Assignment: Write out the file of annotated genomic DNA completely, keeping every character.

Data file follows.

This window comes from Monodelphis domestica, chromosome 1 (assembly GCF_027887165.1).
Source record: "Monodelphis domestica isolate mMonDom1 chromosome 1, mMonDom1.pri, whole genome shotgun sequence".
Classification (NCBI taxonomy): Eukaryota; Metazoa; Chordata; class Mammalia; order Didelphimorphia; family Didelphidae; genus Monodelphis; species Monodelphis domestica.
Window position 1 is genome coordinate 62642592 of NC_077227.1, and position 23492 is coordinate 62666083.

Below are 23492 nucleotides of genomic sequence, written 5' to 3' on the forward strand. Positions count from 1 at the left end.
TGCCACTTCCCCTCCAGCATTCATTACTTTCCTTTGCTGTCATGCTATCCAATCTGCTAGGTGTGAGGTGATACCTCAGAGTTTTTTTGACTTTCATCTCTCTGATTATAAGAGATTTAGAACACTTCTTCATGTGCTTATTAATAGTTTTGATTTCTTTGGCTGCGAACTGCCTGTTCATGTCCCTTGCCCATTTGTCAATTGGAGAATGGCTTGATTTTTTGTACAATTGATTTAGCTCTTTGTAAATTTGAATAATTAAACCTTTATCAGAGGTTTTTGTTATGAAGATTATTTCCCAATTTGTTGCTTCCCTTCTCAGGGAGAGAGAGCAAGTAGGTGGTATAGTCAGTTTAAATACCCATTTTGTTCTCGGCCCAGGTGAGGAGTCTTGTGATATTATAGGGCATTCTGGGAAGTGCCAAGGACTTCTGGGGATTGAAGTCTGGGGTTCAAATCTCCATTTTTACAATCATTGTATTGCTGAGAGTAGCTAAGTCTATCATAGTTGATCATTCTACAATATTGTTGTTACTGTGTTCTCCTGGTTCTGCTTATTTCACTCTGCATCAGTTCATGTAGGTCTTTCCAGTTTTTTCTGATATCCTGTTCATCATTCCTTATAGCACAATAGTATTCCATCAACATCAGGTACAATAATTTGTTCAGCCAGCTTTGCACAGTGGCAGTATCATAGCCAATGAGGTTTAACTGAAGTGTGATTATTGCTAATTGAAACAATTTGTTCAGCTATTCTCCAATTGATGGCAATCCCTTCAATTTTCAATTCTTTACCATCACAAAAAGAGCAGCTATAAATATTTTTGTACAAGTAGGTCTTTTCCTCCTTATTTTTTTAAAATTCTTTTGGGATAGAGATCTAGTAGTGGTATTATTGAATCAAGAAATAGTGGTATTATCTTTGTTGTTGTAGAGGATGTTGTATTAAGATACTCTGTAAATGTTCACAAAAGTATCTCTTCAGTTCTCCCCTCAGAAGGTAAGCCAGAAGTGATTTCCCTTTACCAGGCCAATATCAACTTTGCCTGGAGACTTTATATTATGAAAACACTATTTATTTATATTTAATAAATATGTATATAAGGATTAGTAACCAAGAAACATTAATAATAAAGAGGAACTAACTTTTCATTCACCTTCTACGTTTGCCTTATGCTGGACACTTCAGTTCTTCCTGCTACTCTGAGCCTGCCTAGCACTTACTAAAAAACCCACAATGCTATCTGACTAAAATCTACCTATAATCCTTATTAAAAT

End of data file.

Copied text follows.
This window comes from Monodelphis domestica, chromosome 1 (assembly GCF_027887165.1).
Source record: "Monodelphis domestica isolate mMonDom1 chromosome 1, mMonDom1.pri, whole genome shotgun sequence".
Classification (NCBI taxonomy): Eukaryota; Metazoa; Chordata; class Mammalia; order Didelphimorphia; family Didelphidae; genus Monodelphis; species Monodelphis domestica.
Window position 1 is genome coordinate 62642592 of NC_077227.1, and position 23492 is coordinate 62666083.

Below are 23492 nucleotides of genomic sequence, written 5' to 3' on the forward strand. Positions count from 1 at the left end.
TGCCACTTCCCCTCCAGCATTCATTACTTTCCTTTGCTGTCATGCTATCCAATCTGCTAGGTGTGAGGTGATACCTCAGAGTTTTTTTGACTTTCATCTCTCTGATTATAAGAGATTTAGAACACTTCTTCATGTGCTTATTAATAGTTTTGATTTCTTTGGCTGCGAACTGCCTGTTCATGTCCCTTGCCCATTTGTCAATTGGAGAATGGCTTGATTTTTTGTACAATTGATTTAGCTCTTTGTAAATTTGAATAATTAAACCTTTATCAGAGGTTTTTGTTATGAAGATTATTTCCCAATTTGTTGCTTCCCTTCTCAGGGAGAGAGAGCAAGTAGGTGGTATAGTCAGTTTAAATACCCATTTTGTTCTCGGCCCAGGTGAGGAGTCTTGTGATATTATAGGGCATTCTGGGAAGTGCCAAGGACTTCTGGGGATTGAAGTCTGGGGTTCAAATCTCCATTTTTACAATCATTGTATTGCTGAGAGTAGCTAAGTCTATCATAGTTGATCATTCTACAATATTGTTGTTACTGTGTTCTCCTGGTTCTGCTTATTTCACTCTGCATCAGTTCATGTAGGTCTTTCCAGTTTTTTCTGATATCCTGTTCATCATTCCTTATAGCACAATAGTATTCCATCAACATCAGGTACAATAATTTGTTCAGCCAGCTTTGCACAGTGGCAGTATCATAGCCAATGAGGTTTAACTGAAGTGTGATTATTGCTAATTGAAACAATTTGTTCAGCTATTCTCCAATTGATGGCAATCCCTTCAATTTTCAATTCTTTACCATCACAAAAAGAGCAGCTATAAATATTTTTGTACAAGTAGGTCTTTTCCTCCTTATTTTTTTAAAATTCTTTTGGGATAGAGATCTAGTAGTGGTATTATTGAATCAAGAAATAGTGGTATTATCTTTGTTGTTGTAGAGGATGTTGTATTAAGATACTCTGTAAATGTTCACAAAAGTATCTCTTCAGTTCTCCCCTCAGAAGGTAAGCCAGAAGTGATTTCCCTTTACCAGGCCAATATCAACTTTGCCTGGAGACTTTATATTATGAAAACACTATTTATTTATATTTAATAAATATGTATATAAGGATTAGTAACCAAGAAACATTAATAATAAAGAGGAACTAACTTTTCATTCACCTTCTACGTTTGCCTTATGCTGGACACTTCAGTTCTTCCTGCTACTCTGAGCCTGCCTAGCACTTACTAAAAAACCCACAATGCTATCTGACTAAAATCTACCTATAATCCTTATTAAAAT